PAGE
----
Brent Birckhead : Raffles Hotel, “The Long Bar” : Singapore
“I’ve always thought that if I’m not doing well enough, there’s something else I need to be doing to rectify that situation. Because I know I have to be good enough; there’s no choice, I have to be. And if I’m not there yet, I’m gonna get there”
Brent Birckhead is somewhat of a Gen-Y outlier. Having chosen long ago to work in the perpetually turbulent music industry, he isn’t about excuses, finger pointing, or waiting for the arrival of success, but instead enjoys an honest perspective on responsibility and hard work. Sure, there are dark days, but his core values insist on an understanding that he is wholly responsible for his outcomes, and although circumstance and personalities obviously provide a cameo along the way, in the end his success is determined by only one thing: his attitude.
Of course, it doesn’t hurt that he’s a beast of a saxophonist, lovely guy, and an accomplished student of jazz with a refreshing old-school approach. He’s dedicated to developing his craft and constantly pushing himself to improve; indeed, to be the best. This choice started relatively early for him when he picked up the saxophone as 10 year old Baltimore (Maryland, USA) native. It wasn’t a poetic narrative, by any means, but simply a decision his father made – as he did for all of his four children – that each child would play an instrument. His first choice was the trumpet, but as his brother had already claimed that instrument (before later changing to bass and eventually finding himself touring with acts like Hanson and J. Lo), it was the woodwind family for Brent. And it didn’t take long for him to discover a true engagement with the instrument that would set the course for his life to now.
“Once I found out that I could really create I thought, “You know what…this seems like something I would love to do”. And as I progressed and got better and better I just grew more firm in my stance on that…and I wanted to be the best. My father will always say, “When you were 14 you said: “I don’t want to be good, I want to be the best””, and that’s pretty much what I’m going for – I want to be the best that I can actually be”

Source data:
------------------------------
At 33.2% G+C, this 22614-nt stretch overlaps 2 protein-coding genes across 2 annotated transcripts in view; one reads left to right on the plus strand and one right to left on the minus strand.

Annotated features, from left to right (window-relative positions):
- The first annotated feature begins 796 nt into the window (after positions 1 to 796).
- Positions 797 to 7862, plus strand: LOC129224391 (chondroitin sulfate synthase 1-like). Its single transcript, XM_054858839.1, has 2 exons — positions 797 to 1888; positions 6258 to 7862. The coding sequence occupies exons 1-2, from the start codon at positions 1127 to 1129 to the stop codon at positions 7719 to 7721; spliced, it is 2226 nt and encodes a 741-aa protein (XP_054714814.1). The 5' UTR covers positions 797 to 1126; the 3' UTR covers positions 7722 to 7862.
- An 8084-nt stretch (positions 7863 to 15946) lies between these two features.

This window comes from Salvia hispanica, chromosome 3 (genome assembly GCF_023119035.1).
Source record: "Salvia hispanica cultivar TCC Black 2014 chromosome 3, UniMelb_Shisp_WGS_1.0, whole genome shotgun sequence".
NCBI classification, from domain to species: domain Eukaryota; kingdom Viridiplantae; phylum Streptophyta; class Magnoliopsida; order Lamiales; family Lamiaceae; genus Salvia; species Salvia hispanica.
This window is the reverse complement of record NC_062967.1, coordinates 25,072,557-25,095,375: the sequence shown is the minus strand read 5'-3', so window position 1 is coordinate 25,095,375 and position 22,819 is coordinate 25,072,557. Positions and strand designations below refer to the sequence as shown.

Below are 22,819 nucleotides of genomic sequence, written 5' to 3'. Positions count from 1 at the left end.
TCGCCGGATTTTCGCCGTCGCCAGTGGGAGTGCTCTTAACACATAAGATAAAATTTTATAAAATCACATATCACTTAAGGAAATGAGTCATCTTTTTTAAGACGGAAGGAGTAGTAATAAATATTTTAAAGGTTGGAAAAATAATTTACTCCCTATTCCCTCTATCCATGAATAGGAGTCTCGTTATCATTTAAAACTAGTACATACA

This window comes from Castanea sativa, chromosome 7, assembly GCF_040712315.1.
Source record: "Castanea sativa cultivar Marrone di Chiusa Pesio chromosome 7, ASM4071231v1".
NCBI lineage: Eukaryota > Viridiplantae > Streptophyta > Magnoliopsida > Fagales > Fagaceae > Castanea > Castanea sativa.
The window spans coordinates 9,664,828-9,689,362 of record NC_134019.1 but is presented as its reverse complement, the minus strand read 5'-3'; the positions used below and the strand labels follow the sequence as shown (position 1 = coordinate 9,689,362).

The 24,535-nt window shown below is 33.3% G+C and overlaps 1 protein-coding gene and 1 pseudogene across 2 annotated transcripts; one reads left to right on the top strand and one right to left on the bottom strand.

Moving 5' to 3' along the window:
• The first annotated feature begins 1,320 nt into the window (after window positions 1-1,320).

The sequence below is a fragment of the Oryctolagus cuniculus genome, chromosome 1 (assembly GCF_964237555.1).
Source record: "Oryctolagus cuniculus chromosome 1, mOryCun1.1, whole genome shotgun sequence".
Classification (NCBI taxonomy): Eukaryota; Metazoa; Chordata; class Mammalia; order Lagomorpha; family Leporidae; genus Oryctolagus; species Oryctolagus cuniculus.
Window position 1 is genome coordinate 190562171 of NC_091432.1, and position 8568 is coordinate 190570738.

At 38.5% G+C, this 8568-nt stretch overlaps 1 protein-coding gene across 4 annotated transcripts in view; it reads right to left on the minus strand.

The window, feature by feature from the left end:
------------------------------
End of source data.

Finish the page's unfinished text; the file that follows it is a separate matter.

With the decision made to make music his career, Brent opted to formalise his jazz education and went on to gain a Bachelors in music from Howard University in Washington DC. This study proved to be an eye-opening and profound experience for him studying under the tutelage of Charlie Young (who has played with The Count Basie Orchestra and the 21st century incarnation of the Duke Ellington Orchestra) who would challenge him in countless ways, shaping the thinking and approach to his understanding of jazz.
“I was studying with Charlie Young who pretty much tore everything down that I had done before and rebuilt it. I was studying Classical Saxophone for five years and I did two years of Jazz, but I was always playing Jazz through that anyway. He really set the tone; I saw him playing and thought, whatever he tells me to do is what I’m gonna do because he’s where I wanna be”
Despite the already demanding schedule of university and playing gigs on the side, Brent was also passing down his knowledge to a younger generation in a teaching role. And in addition to helping to pay the bills, it provided him with an unexpected personal education that would deepen his own knowledge of jazz.
“I was teaching middle school woodwinds at Hardy Middle School in Washington DC as well, a neighbourhood called Georgetown, and I learned a lot from the kids. I learned a lot about breaking things down to the bare minimum so anyone could understand. And for me, that process actually helped me to retain information as well; whether it was very complex chords or rhythms or whatever it was…dealing with jazz it can get very complex, but breaking it down to the simplest form so that you can understand it simply, quickly, and apply it to anything else that you need”